20 Things You Learn When You Move From A Small Town To A Big City

by Heather Parks

Living the urban lifestyle seems to be a common dream among members of Generation-Y.

We crave to be where culture is diverse, the nightlife alive and the opportunities are endless.

For some, city life comes naturally and subsists instinctually. For others, the street smarts don’t come as easily.

When you’ve spent most, if not all, of your life living comfortably in a small town, adapting to the urban jungle is not an easy feat. In fact, you have to learn to laugh at yourself because you’ll likely make some really stupid mistakes.

While you may find yourself discouraged or overwhelmed along the way, challenging yourself with new and unfamiliar environments is one of the most exciting things you can do.

It will, of course, be hard at times. You will want to give up and return to the life that was predictable and easy, but it’s all part of the learning experience that will ultimately lead to growth.

That being said, here are a handful of things that may give you small-town natives a little head start:

1. Don't drive.

Driving your car anywhere can turn what you think will be a 10-minute errand into an hour-long excursion, and you still won’t make it to your destination. Traffic: enough said.

2. Don't drive because you won't be able to park.

If you do happen to reach your destination after the relentless battle with traffic, pedestrians and construction zones, good luck finding a place to park your car.

3. Instead, embrace public transit.

All of a sudden, you worship public transportation (even though your bus smells like a public toilet).

4. Use technology.

Thank goodness for Google Maps, Yelp and Uber.

5. Revel in the sheer number of new strangers.

Your matches on Tinder are actually people you don’t know instead of that loser you dated in high school.

6. Learn elevator etiquette.

Don’t even think about standing in the way of the guy who insists on standing .5 inches from the doors so he doesn’t waste any time escaping the silent (and always awkward) ascent to Floor 30.

7. Respect the little personal space other people have.

Revolving doors are designed for one person at a time, unless you want to make someone really uncomfortable.

8. Shop at boutiques.

Not only are multi-level department stores confusing, but figuring out how to get your shopping cart on its own escalator is a terrifying experience.

9. Beware of Starbucks and McDonald's.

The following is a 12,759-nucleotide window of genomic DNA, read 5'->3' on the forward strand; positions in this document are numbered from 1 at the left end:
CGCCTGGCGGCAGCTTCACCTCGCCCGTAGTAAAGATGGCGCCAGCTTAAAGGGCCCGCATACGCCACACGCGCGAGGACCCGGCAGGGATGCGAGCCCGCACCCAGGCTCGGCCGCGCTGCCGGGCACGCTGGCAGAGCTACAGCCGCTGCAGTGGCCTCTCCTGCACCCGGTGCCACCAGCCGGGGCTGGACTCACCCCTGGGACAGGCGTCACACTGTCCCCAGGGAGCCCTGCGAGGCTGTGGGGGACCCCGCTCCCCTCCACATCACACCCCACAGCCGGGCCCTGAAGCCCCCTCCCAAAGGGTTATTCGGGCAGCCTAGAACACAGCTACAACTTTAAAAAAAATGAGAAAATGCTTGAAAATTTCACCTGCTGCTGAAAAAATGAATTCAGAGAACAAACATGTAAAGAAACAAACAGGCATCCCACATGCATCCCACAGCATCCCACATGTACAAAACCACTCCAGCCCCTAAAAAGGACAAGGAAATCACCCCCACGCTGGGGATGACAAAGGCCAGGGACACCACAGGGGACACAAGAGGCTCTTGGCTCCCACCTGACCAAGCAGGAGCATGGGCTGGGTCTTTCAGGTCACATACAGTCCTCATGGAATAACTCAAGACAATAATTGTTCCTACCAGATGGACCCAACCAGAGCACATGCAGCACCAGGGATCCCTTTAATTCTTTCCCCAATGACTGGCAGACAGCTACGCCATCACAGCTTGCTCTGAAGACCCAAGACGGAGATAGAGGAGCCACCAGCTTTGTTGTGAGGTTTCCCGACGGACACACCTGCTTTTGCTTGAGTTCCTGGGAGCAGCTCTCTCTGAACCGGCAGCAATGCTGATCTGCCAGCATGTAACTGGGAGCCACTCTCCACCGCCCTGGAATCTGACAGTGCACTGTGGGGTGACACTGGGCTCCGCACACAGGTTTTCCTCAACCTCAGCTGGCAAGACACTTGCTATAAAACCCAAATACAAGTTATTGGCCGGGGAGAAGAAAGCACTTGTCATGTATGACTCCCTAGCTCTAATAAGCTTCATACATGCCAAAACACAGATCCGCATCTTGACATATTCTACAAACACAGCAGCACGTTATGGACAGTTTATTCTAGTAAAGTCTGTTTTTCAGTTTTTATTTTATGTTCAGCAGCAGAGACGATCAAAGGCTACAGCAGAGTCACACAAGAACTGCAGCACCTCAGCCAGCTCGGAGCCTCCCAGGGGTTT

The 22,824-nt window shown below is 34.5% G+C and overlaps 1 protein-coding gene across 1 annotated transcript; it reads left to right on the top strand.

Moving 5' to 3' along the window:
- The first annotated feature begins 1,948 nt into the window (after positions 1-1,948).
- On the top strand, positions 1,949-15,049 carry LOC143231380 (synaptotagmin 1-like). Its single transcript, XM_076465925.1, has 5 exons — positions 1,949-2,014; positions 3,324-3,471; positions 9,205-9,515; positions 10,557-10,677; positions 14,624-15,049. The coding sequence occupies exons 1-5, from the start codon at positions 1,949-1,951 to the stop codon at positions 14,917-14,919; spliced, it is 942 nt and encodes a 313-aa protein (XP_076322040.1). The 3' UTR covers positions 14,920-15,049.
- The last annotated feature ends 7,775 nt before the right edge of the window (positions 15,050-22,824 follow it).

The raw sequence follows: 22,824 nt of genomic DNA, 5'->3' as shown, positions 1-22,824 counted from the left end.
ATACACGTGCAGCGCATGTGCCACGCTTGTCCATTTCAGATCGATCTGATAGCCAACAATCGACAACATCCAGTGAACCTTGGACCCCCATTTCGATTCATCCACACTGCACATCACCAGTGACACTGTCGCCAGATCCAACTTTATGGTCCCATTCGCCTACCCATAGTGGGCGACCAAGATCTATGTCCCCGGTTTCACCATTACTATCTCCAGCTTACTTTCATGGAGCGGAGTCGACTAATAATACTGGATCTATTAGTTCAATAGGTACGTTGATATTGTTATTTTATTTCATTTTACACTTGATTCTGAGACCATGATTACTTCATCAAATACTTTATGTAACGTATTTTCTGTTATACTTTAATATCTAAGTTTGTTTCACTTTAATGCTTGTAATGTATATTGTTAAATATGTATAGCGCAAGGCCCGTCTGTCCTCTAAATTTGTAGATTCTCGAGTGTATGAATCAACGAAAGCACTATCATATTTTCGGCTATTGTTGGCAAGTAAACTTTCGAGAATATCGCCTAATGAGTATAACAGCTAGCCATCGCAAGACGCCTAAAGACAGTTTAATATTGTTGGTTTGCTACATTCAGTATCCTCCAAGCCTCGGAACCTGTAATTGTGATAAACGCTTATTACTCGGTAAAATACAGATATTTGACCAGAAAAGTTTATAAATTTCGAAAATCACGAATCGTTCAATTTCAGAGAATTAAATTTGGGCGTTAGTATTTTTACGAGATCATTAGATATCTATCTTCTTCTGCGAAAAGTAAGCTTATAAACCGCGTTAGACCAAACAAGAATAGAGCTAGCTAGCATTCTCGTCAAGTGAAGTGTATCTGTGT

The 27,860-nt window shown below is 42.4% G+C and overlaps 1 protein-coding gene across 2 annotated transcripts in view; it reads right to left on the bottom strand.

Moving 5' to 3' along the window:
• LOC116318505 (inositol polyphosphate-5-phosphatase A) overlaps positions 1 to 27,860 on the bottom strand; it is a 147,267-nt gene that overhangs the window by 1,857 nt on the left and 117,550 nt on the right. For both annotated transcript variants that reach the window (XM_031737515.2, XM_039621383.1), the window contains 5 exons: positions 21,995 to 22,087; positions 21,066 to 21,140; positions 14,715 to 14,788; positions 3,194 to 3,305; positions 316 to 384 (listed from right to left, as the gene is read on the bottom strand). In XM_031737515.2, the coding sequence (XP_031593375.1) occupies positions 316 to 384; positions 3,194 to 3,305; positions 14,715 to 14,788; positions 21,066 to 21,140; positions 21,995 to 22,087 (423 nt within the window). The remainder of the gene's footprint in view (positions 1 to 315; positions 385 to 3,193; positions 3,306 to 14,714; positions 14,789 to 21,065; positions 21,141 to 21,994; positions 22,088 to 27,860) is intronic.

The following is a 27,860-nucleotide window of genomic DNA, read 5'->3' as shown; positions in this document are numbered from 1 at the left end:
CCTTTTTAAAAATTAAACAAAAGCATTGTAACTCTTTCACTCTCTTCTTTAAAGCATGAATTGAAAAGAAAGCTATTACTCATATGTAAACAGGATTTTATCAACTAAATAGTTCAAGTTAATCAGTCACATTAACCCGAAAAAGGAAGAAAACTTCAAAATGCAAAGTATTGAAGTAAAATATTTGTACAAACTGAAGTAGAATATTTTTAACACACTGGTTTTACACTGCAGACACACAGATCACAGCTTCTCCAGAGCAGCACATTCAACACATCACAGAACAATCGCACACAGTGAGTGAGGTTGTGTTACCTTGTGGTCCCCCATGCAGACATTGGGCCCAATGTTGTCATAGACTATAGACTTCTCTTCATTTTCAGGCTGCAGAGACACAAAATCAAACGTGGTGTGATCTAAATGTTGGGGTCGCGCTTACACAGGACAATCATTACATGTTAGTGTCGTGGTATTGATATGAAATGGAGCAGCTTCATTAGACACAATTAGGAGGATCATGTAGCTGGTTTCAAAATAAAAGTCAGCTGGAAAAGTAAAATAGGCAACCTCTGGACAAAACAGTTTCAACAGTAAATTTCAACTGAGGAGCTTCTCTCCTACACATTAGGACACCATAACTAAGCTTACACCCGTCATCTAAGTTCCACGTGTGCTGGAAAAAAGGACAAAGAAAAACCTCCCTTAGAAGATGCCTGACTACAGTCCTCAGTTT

If you’re able to find a public restroom where you’re not required to buy something first, make sure you have a hazmat suit, pepper spray and Purell handy.

10. Don't make yourself a burglary target.

Never leave anything in sight inside your vehicle, even if it’s that sweaty towel from the yoga class you took last night. You start to wonder if shattering windows is something people do for fun.

11. Rent would be cheaper in your hometown, but remember, you don't want to live there.

Finding an apartment where rent won’t cost you your first-born child is nearly impossible. Cup Noodles, anyone?

12. But, the cheap eats options available are incomparable to small-town alternatives.

For all you foodies out there, you’re in luck. The options are endless.

13. Invest in a comfortable couch and expect visitors.

You actually live somewhere people want to visit. Instant friends!

14. Just ignore the awful tourists.

You’ll become very familiar with tourists. Warning: They’re pretty annoying.

15. There are way more people, but you can get to know them.

The world is truly a small place. As much as you think you’re in a sea of anonymity among so many, you start to recognize people surprisingly fast.

16. There's always something to do.

The city is always alive. Whether it’s 1 am or 6 am, people will be out, doing their thing.

17. Have a whole file of exit plans.

Sometimes people are a little too “friendly.” Like the total strangers who insist on talking your ear off about anything. You quickly build a repertoire of fake reasons why you need to be anywhere but there.

18. If you pay attention, you can fill up your social calendar effortlessly.

Major concert and sports venues are right in your backyard. You can’t even begin to wrap your mind around how much room there is for activities.

19. The city is a people-watcher’s dream.

There are so many interesting and unique characters to observe, while culture is spectacularly diverse.

20. You will feel incredibly vulnerable.

But, the excitement of the unknown is absolutely worth it.